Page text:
Thursday– Normal day 9-17.00, On-call from home to 0800am
Friday– Night 10pm-0800am
Saturday– OFF
Sunday – Night 8pm – 0800am
Monday– OFF
Tuesday– Long day 8.00- 21.00
Wednesday– Long day 8.00-21.00

Anyway, let’s see how it goes! Had my wife Jane look at it, she’s on maternity leave from surgical training at the moment with our 11 month old, and she wondered how it would work.

August 3rd

Whew! Tough first day. The hospital hasn’t filled the other registrar post yet, so I’m on my work schedule alone. Had both bleeps today, very busy, back and forth to A&E, plus did both ward rounds. Missed teaching and had to leave the training list early to see sick patients on the ward. Handover was a bit odd- one registrar was starting for the night at 8pm, and the other was working 2pm till 10pm. Not sure who was responsible for what. Quite confusing, team members turning up at different times, ended up staying till midnight trying to make sure everyone knew about the patients and plans were in place. Got home at 0100am. Jane not pleased. Rocky start.

August 4th

Had a read of the contract today- apparently I need to be reporting long shifts like last night, and should get paid for work done. Phoned an HR lady, a Ms Massey, who said as work wasn’t ‘approved’ they don’t count it. I asked her who it should be ‘approved’ by and she didn’t know. She told me to send an ‘exception report‘ to my supervisor. Tried again with my educational supervisor- apparently she’s on annual leave for the next week so will speak to her on her return. Anyway, will get some pre-bedtime time with Jack tonight, finishing at 5.00. Will have the on call phone but the trust estimate that should get five hours sleep and work maximum 25% time apparently. Sounds reasonable.

August 5th

Oh my god. Last night was horrendous- called back in to work just as I walked in the door, didn’t manage to stop working till handover, a 24 hour shift! This can’t be safe. I hope all the on calls aren’t this bad. Exhausted. Note to self: try and find this Guardian of safe working I’ve heard about. Got home just in time to take Jack to play group for an hour. He was chuffed to see his dad and mum in the same place for once. Had to go straight to bed when we got home- back to night shift tonight.

August 6th

Eurgh. Saturday. I think. Woke up at 2pm after another busy night shift. No one to hand over to in the morning- had to stay till 10.00 till the next shift person arrived. Apparently a gap in someone’s ‘work schedule’. So I’ve worked 10 hours on a day it says ‘OFF’ on my rota. This is chaos. On another night shift tomorrow. Must get some sort of work review– already! Don’t want to rock the departmental boat but this can’t be safe for anyone.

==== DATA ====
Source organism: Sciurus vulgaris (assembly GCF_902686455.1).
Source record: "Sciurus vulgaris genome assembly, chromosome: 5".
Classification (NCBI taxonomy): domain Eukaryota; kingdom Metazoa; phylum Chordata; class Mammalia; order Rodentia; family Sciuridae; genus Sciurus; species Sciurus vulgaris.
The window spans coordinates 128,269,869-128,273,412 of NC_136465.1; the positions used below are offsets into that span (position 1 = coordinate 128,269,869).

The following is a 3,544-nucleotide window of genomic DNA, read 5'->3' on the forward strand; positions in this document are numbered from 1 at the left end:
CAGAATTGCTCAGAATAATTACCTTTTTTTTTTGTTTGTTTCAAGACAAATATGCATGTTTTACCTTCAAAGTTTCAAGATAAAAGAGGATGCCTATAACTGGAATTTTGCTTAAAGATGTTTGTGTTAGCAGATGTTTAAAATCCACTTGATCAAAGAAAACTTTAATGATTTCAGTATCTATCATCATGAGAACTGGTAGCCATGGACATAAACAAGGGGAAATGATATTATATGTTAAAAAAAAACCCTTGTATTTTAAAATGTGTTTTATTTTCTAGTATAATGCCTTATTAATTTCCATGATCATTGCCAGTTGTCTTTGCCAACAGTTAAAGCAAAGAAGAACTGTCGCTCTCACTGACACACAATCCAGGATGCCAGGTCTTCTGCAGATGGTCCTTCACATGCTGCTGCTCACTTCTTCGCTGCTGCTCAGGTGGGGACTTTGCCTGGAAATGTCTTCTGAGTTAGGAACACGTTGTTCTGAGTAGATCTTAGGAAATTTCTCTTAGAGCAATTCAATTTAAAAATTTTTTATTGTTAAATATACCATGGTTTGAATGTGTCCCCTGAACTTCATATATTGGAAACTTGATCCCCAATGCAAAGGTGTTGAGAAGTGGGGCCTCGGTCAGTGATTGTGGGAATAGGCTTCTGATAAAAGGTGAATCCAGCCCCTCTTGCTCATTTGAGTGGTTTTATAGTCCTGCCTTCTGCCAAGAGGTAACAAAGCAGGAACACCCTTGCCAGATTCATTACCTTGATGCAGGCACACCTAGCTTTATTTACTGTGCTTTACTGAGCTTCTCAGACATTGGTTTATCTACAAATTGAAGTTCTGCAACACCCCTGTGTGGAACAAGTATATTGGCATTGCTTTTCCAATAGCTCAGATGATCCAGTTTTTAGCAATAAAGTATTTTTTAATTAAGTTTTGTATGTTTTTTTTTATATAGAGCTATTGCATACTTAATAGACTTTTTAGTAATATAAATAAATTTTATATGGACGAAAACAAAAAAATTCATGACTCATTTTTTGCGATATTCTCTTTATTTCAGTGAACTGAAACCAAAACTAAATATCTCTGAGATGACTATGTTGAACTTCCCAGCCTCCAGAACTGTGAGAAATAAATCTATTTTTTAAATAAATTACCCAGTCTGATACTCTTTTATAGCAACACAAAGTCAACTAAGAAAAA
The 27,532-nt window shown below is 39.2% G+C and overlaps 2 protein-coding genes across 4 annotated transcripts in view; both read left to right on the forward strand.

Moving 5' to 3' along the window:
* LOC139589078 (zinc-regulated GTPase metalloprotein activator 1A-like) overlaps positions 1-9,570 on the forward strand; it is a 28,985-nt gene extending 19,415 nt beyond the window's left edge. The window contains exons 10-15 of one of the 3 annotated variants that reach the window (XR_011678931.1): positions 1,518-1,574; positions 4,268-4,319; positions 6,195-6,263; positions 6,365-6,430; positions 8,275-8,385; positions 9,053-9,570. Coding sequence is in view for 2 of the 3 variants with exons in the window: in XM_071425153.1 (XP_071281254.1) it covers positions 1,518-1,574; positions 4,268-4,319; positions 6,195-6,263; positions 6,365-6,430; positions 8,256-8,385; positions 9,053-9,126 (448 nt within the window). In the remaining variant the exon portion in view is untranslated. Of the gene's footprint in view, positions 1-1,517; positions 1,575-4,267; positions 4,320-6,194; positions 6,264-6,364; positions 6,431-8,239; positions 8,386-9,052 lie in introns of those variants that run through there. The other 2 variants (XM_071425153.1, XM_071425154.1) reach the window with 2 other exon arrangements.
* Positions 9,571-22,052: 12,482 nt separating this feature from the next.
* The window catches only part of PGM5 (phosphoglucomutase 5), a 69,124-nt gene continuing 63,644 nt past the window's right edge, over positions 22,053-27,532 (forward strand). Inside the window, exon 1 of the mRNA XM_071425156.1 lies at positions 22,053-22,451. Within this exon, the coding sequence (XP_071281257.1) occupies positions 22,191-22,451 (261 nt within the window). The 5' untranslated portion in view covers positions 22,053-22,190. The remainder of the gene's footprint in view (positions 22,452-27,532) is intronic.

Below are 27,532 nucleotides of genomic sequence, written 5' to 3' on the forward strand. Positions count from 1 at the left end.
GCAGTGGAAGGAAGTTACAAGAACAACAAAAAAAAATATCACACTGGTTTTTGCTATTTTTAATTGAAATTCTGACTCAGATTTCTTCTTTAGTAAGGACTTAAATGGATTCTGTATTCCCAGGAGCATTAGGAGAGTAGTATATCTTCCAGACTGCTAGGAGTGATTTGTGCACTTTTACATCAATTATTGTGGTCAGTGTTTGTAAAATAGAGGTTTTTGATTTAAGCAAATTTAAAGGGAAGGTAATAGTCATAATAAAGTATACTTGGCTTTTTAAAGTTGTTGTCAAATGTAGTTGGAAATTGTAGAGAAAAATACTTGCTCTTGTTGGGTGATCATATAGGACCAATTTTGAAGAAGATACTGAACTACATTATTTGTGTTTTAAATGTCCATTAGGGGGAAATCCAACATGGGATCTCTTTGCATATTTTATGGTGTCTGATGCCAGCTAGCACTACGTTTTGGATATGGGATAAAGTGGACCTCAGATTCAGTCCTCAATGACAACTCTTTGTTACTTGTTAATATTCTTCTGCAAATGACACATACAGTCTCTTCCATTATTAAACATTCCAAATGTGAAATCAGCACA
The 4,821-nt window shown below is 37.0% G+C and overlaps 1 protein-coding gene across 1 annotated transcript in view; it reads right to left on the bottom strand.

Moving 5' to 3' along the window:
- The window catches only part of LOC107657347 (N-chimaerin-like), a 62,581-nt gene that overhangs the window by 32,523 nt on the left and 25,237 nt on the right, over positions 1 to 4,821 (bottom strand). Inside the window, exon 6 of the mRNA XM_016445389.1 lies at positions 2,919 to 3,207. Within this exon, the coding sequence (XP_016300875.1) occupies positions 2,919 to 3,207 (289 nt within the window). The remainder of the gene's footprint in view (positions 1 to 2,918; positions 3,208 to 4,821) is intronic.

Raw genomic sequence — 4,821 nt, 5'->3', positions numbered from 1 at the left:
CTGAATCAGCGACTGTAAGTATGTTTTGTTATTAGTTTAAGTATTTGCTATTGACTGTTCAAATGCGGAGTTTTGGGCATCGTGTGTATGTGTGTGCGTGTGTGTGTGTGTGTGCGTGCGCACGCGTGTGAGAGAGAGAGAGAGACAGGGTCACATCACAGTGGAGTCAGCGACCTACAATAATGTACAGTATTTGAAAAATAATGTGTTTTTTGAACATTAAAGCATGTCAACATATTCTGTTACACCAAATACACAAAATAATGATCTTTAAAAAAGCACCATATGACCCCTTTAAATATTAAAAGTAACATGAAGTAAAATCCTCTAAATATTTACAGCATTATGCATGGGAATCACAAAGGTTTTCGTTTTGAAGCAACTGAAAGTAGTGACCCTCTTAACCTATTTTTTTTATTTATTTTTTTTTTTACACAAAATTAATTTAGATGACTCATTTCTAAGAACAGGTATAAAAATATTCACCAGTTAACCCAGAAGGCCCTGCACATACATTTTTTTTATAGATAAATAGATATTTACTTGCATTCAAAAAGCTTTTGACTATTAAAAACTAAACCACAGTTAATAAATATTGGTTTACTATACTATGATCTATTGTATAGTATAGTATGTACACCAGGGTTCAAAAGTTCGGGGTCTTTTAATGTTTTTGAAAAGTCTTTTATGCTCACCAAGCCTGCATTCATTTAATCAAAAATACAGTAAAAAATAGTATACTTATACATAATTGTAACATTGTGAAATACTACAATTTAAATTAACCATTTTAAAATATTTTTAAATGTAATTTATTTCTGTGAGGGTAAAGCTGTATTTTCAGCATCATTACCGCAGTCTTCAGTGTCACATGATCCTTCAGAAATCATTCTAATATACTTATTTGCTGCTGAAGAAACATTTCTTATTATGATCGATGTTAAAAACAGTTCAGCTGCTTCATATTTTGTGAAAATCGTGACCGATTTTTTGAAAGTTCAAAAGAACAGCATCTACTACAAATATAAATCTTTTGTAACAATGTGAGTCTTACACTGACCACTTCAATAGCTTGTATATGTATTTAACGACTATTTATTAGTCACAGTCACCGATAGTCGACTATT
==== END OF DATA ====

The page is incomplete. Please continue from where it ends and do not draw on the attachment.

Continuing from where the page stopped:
August 8th

Monday morning. Tried to stay in the hospital after another night shift and find out about supervisors and guardians. No joy with the supervisor- the covering consultant has too much to do with their own trainees they can’t do a review with me. Found out the name of the Guardian- a Mr Angel. Called his office- secretary said he had no appointments till October now, and work reviews are a six week process, and I need to submit in writing. I asked why and the secretary was a bit snappy with me- “Mr Angel is working very hard but covers three hospitals so what do you expect?”. I asked around- the BMA can’t do hours monitoring anymore. Maybe I’ll try them anyway. Don’t know what else to do. Long day tomorrow.

Aug 31st

Wow. Got my payslip today- can’t really work it out but I’m earning less than my 1A banded job two years ago. There’s more coming out for pensions now, I don’t qualify for Saturday uplift because Friday night shifts start on Friday, and the on-call work pay is estimated in advance, so it’s about £2.80 an hour. Driving back and forth at night is becoming dangerous, so I asked for accommodation to be on site overnight- apparently this has to be deducted from my pay, so I now owe the hospital money for every on call shift I work. What the f**k.

My wife’s off mat pay now so we are a bit stuck for the mortgage. I’ll probably have to do extra locum work, but I don’t know where it will fit in these rotas.

Sept 5th

Exhausted- we’ve had two resignations in my department, one first year and the other training registrar. No ones replaced them yet. Got called in to cover a shift this Saturday – Ms Massey told me it was expected for us to cover, and didn’t qualify as a locum. She gave me a day in lieu, but can’t tell me when I can take it. Missed Jacks birthday. Pretty gutted. Sent ten ‘exception reports’ in the last few weeks and no response. Where do they all go?

Sept 6th

Got hold of my educational supervisor- she seems nice enough, agreed the rota is looking dangerous but has already sent exception reports and work reviews off and awaiting replies. She doesn’t know who to escalate to either. She tried to make ‘pay amendments’ already but HR won’t accept them. The medical director is trying the Guardian but Mr Angel has just gone off sick with stress, and there’s no replacement as yet. Off the record everyone’s quite unhappy. Jane is looking at going back to work but it isn’t looking like with childcare we will be able to manage both of us, and it seems if we went part time we’d only get ‘allocated leave‘ so no chance of ever arranging time together and if we went part time we’d get paid less per hour than full time. That can’t be right? For the same work?

Sept 14th

This is getting dangerous, I’ve tried to raise it with my on call consultant– a locum this week, no clue what I’m talking about. No one is in charge of our hours and every week the rota is filled with gaps and odd hours. Our patients don’t know who is looking after them at any given time, we spend whole nights working flat out without rest, with no one to report to. People are dropping like flies now- I have had two locums on every shift for the last week.